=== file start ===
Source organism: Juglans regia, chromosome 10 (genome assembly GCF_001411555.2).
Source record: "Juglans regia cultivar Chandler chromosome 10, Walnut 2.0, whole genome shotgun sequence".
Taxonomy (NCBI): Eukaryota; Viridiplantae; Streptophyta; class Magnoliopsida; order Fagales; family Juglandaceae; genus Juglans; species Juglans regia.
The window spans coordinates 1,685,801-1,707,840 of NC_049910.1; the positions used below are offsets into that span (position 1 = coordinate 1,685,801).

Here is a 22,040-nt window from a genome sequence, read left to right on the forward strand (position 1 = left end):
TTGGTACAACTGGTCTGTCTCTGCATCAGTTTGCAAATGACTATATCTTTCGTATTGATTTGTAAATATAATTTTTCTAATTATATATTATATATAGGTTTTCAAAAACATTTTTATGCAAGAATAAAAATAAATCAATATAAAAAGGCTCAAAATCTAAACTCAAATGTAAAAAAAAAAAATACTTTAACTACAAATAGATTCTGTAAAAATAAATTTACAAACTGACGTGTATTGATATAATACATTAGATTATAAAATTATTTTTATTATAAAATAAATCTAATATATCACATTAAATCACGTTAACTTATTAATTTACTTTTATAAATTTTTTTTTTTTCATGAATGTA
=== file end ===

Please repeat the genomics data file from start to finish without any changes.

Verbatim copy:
Source organism: Juglans regia, chromosome 10 (genome assembly GCF_001411555.2).
Source record: "Juglans regia cultivar Chandler chromosome 10, Walnut 2.0, whole genome shotgun sequence".
Taxonomy (NCBI): Eukaryota; Viridiplantae; Streptophyta; class Magnoliopsida; order Fagales; family Juglandaceae; genus Juglans; species Juglans regia.
The window spans coordinates 1,685,801-1,707,840 of NC_049910.1; the positions used below are offsets into that span (position 1 = coordinate 1,685,801).

Here is a 22,040-nt window from a genome sequence, read left to right on the forward strand (position 1 = left end):
TTGGTACAACTGGTCTGTCTCTGCATCAGTTTGCAAATGACTATATCTTTCGTATTGATTTGTAAATATAATTTTTCTAATTATATATTATATATAGGTTTTCAAAAACATTTTTATGCAAGAATAAAAATAAATCAATATAAAAAGGCTCAAAATCTAAACTCAAATGTAAAAAAAAAAAATACTTTAACTACAAATAGATTCTGTAAAAATAAATTTACAAACTGACGTGTATTGATATAATACATTAGATTATAAAATTATTTTTATTATAAAATAAATCTAATATATCACATTAAATCACGTTAACTTATTAATTTACTTTTATAAATTTTTTTTTTTTCATGAATGTA